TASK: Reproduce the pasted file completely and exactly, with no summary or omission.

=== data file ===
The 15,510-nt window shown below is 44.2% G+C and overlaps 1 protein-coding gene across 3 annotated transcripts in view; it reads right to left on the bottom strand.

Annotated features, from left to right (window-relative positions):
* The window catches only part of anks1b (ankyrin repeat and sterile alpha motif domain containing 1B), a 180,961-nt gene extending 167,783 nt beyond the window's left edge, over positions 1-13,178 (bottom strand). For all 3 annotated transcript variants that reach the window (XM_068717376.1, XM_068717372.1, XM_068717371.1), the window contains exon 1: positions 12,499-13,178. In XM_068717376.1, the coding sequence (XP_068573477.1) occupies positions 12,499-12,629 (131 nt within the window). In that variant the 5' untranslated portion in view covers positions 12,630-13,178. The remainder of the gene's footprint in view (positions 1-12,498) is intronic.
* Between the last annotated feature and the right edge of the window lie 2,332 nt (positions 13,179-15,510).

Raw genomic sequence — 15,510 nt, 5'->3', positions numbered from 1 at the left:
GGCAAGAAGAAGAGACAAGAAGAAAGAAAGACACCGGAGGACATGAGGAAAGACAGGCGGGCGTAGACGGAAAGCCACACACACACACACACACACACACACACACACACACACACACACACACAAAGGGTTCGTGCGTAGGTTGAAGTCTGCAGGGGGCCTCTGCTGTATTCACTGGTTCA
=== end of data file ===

The 15,510-nt window shown below is 44.2% G+C and overlaps 1 protein-coding gene across 3 annotated transcripts in view; it reads right to left on the bottom strand.

Annotated features, from left to right (window-relative positions):
* The window catches only part of anks1b (ankyrin repeat and sterile alpha motif domain containing 1B), a 180,961-nt gene extending 167,783 nt beyond the window's left edge, over positions 1-13,178 (bottom strand). For all 3 annotated transcript variants that reach the window (XM_068717376.1, XM_068717372.1, XM_068717371.1), the window contains exon 1: positions 12,499-13,178. In XM_068717376.1, the coding sequence (XP_068573477.1) occupies positions 12,499-12,629 (131 nt within the window). In that variant the 5' untranslated portion in view covers positions 12,630-13,178. The remainder of the gene's footprint in view (positions 1-12,498) is intronic.
* Between the last annotated feature and the right edge of the window lie 2,332 nt (positions 13,179-15,510).

Raw genomic sequence — 15,510 nt, 5'->3', positions numbered from 1 at the left:
GGCAAGAAGAAGAGACAAGAAGAAAGAAAGACACCGGAGGACATGAGGAAAGACAGGCGGGCGTAGACGGAAAGCCACACACACACACACACACACACACACACACACACACACACACACACACAAAGGGTTCGTGCGTAGGTTGAAGTCTGCAGGGGGCCTCTGCTGTATTCACTGGTTCA